By Randall Price
The history of the Jewish Temple begins and ends in prophecy.
The Sanctuary (a term inclusive of God’s dwelling in all its forms) was proleptically revealed to Abraham in its sacrificial service and permanent location on Mount Moriah (Gen. 22:2, 14).
Enlarging the Abrahamic revelation in similar terms, Moses receives prophetic instructions at the time of the Exodus for Israel’s relationship to the Sanctuary (Ex. 15:17).
Later on Mount Sinai, he receives the heavenly blueprint for the Sanctuary and its vessels (Ex. 25:8-9, 40). This verse is important in that it shows that the divine ideal for the Sanctuary is God’s manifest Presence on earth among His people (vs. 8; cf. its Millennial expression – Zech. 2:10-12), and that the same celestial pattern (vss. 9, 40) was used for both the Tabernacle and the Temple (cf. 1 Chron. 28:11-19; cf. Rev. 15:5).
The Tabernacle is distinguished from the Temple in that it was a portable and temporary dwelling place for God’s Presence (Ex. 40:36-38; cf. 2 Sam. 7:6) whereas the Temple was to be a permanent and eternal habitation (2 Chron. 7:16; Ezek. 37:26-28).
In token of their mutually prophetic purpose, when the First Temple was built, the Tabernacle/Tent of Meeting was apparently included within it (1 Kgs. 8:4; 2 Chron. 5:5).
However, since the Temple was designed to regulate the universal peace brought by God’s Presence on earth during the Millennium (David only understands the restricted concept, cf. 2 Sam. 7:1), it could only be completed by one who was a fitting representative of God’s peaceful program (1 Kgs. 3:3-14; 5:3).
Yet David was in prophetic succession to those to whom God had previously revealed the Temple’s program. This is seen in God’s reminding David of the Abrahamic promise (2 Sam. 7:10), and repeating to him the Mosaic revelation (1 Chron. 28:11, 19).
On this basis (as a founder, not a builder), David was qualified to make financial and material preparations for the Temple (1 Chron. 29).
Solomon (“His peace”) however, was to construct the Temple based on the terms of his father’s covenant (2 Sam. 7:12-13;1 Kgs. 5:5; 6:12-13).
In his prayer of dedication (1 Kgs. 8) is revealed both the Temple’s divine ideal as the place of God’s Presence (vss. 27-34) and its universal (Millennial) function (vss. 41-43, 56-60).
The Davidic Covenant which provided for a permanent Temple in Jerusalem was nonetheless conditioned upon the Nation’s obedience. This meant that throughout Israel’s future history the Temple could be removed and returned as often as Israel was fickle or faithful to the covenant.
As history unfolded, the First Temple was destroyed in 586 B.C. as a direct result of covenantal violations. The downward slide began already in the time of Solomon (1 Kgs. 11:1-13) and culminated with king Manasseh (2 Kgs. 21:7-14), and were especially prolonged with respect to violations of the Sabbath (2 Chron. 36:21).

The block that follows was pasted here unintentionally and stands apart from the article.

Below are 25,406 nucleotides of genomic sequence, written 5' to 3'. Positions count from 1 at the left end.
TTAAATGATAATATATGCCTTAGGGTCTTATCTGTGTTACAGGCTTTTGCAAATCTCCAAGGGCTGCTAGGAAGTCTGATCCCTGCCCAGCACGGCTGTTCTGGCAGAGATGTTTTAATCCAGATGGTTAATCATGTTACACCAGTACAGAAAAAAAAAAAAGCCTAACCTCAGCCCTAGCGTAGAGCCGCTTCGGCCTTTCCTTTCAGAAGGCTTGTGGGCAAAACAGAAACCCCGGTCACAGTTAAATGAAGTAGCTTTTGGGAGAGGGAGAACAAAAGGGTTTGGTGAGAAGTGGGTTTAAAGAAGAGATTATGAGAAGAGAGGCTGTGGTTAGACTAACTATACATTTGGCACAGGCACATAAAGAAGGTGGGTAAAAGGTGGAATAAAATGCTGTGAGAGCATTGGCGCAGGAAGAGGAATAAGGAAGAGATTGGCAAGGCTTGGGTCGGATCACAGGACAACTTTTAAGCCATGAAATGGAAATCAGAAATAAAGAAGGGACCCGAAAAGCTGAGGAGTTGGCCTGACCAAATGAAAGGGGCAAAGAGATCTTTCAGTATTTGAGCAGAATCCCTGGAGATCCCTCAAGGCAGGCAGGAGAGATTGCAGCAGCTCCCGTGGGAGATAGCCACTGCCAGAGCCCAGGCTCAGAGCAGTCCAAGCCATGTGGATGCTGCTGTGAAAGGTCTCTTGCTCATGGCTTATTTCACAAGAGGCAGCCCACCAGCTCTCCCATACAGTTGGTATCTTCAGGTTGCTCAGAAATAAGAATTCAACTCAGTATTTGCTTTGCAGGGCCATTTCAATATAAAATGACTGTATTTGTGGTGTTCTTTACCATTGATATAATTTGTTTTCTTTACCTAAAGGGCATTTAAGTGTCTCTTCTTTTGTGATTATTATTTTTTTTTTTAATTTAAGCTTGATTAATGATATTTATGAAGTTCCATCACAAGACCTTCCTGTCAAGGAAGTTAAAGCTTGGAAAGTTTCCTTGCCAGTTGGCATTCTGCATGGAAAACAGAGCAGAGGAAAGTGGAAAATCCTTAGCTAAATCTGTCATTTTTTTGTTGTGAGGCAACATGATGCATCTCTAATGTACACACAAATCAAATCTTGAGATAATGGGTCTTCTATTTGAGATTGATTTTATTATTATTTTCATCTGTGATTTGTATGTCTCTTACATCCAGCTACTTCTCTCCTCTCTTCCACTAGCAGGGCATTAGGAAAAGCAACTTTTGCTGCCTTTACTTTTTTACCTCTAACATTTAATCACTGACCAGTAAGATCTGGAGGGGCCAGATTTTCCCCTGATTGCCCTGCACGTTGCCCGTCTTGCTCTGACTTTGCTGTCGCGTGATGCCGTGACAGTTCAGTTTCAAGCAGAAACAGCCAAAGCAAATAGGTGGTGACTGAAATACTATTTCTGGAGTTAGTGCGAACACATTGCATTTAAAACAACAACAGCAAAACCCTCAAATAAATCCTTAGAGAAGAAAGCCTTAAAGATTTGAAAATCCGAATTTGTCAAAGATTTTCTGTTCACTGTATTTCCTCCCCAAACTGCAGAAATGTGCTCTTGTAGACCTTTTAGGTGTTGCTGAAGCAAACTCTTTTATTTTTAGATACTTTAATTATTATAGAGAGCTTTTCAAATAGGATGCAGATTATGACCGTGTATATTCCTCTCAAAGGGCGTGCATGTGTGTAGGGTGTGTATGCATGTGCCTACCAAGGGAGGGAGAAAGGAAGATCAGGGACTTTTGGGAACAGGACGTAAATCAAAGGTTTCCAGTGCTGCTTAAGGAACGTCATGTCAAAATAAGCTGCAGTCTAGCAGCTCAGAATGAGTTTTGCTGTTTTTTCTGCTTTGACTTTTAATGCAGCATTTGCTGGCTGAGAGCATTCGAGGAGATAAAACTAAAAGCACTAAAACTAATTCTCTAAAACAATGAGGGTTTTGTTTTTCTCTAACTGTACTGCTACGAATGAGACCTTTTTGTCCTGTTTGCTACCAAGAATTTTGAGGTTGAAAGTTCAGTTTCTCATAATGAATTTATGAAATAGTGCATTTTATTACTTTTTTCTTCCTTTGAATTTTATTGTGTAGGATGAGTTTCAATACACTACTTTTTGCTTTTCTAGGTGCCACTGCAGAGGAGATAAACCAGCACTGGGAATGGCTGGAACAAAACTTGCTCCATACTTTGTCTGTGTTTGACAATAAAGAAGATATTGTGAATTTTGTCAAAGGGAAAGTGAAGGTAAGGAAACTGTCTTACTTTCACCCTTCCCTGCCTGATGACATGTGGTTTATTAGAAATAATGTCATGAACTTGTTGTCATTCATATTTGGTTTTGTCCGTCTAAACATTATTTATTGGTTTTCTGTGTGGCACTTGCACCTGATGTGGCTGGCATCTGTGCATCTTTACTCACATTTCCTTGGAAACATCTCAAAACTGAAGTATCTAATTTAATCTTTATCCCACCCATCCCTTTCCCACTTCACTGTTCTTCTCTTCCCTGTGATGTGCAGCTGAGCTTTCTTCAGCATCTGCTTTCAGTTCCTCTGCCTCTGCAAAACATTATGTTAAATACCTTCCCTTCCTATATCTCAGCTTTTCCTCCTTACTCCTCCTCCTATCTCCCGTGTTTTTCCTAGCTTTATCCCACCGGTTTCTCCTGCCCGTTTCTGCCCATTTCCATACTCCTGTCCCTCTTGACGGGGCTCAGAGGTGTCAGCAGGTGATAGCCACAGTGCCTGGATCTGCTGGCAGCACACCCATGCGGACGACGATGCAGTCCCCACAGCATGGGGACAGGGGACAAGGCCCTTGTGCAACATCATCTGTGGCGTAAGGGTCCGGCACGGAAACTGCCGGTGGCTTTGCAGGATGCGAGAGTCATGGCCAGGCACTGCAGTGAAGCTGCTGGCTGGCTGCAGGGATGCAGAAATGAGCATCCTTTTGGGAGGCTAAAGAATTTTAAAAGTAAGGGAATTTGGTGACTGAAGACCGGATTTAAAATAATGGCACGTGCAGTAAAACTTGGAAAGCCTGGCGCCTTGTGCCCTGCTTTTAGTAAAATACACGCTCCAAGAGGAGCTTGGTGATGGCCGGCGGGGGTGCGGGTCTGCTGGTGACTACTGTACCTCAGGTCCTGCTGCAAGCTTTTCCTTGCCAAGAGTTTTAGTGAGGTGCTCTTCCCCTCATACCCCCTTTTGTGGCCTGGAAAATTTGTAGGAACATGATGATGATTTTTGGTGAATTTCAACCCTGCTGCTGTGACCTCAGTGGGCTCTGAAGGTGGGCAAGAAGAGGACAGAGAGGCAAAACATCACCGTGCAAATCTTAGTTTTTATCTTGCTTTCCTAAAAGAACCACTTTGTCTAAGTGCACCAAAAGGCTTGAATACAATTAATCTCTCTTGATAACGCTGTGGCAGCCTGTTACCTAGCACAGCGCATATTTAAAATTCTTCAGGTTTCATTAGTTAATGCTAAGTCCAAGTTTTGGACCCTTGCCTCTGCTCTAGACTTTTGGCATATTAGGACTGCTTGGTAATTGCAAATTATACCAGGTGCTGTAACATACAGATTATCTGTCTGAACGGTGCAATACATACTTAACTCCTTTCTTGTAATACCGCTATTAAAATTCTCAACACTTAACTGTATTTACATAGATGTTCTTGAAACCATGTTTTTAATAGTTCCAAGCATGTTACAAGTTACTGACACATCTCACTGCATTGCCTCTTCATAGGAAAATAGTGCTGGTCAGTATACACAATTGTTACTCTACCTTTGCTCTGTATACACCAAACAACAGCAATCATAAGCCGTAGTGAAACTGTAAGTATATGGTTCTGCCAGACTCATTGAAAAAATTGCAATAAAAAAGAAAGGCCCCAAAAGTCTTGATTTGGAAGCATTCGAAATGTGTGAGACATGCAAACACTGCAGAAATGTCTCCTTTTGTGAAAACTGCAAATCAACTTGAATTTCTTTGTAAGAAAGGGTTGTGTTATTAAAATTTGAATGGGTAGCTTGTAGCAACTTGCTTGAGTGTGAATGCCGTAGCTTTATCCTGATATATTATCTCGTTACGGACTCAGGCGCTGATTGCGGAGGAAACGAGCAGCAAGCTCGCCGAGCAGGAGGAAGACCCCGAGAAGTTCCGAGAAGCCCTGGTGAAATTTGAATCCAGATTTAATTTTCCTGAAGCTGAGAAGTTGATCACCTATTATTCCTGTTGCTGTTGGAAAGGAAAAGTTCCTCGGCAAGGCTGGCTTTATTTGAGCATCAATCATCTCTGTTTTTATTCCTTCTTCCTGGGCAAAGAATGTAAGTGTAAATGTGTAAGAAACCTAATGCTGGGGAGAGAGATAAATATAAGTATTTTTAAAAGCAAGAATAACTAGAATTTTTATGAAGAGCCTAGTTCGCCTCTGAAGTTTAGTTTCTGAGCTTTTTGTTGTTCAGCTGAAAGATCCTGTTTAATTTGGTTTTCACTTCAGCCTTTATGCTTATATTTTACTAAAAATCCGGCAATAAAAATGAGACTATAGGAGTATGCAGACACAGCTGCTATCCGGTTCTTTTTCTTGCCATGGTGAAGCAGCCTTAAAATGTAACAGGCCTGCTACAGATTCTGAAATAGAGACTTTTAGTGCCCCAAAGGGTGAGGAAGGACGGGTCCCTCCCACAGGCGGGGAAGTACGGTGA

Restoration began with the return and rebuilding of the Second Temple under Zerubbabel in 515 B.C. (Ezra 1-6), but because of continued covenant violations (cf. Ezra 9; Neh. 13; Mal. 1-4) the Millennial restoration envisioned by the Prophets (cf. Ezek. 40-48) was postponed (cf. Hag. 2:1-9).
Half a millennia later, perhaps a decade before Jesus was born in Judea, the Second Temple was in such severe need of repairs that the reigning king Herod the Great refurbished it completely, even expanding its size.
Although newly restored, it was still subject to the old terms of the covenantal contract, and with the Nation’s rejection of Jesus as Messiah the Temple was again doomed to desolation. All of Jesus pronouncements of the Temple’s destruction (Matt. 24:2/Mk. 13:2; Lk. 21:6, 20-24) must be viewed in this light, and not as a rejection or replacement of the Temple as a legitimate institution.
In fact joined immediately to Jesus’ own pronouncement of the Temple’s desolation (Matt. 21:38) is His promise (in the word “until”) of Israel (and the Temple’s) restoration (Matt. 23:39). This and Jesus’ positive statements concerning the Temple elsewhere (Matt. 12: 4; 17:24-27; 23:16-21; Jn. 2:16-17) and especially in His Olivet Discourse (Matt. 24:15; Mk. 13:14) hold out the prophetic promise that the history of the Temple would be continued in the future.
Flavius Josephus, Antiquities of the Jews; Jewish Wars; Mina C. Klein & H. Arthur Klein, Temple Beyond Time: The Story of the Site of Solomon’s Temple (New York: Van Nostrand Reinhold Co., 1970 [general Jewish perspective], Joan Comay, The Temple of Jerusalem (New York: Holt, Rinehart and Winston, 1975) [general Jewish perspective], Benjamin Mazar, The Mountain of the Lord (New York: Doubleday & Co., Inc., 1975) [Conservative Jewish perspective], Rabbi Shaul Schaffer & Asher Joseph. Engl. ed. Rabbi Asher Feuchtwanger, Israel’s Temple Mount: The Jews’ Magnificent Sanctuary (Jerusalem: Achva Press, 1975) [Orthodox Jewish perspective], Meir Ben-Dov, In the Shadow of the Temple: The Discovery of Ancient Jerusalem. Trans. Ina Friedman (San Francisco: Harper & Row, Publishers, 1982) [secular Jewish perspective], Menahem Haran, Temples and Temple Service in Ancient Israel (Winona Lake, Indiana: Eisenbrauns, 1985) [Jewish, higher critical, perspective], Rabbi Leibel Reznick, The Holy Temple Revisited (New Jersey: Jason Aronson Inc., 1993) [Orthodox Jewish perspective], Alfred Edersheim, The Temple: Its Ministry and Services [updated edition] (Massachusetts: Hendrickson Publishers, Inc., 1994) [Evangelical, Jewish-Christian perspective].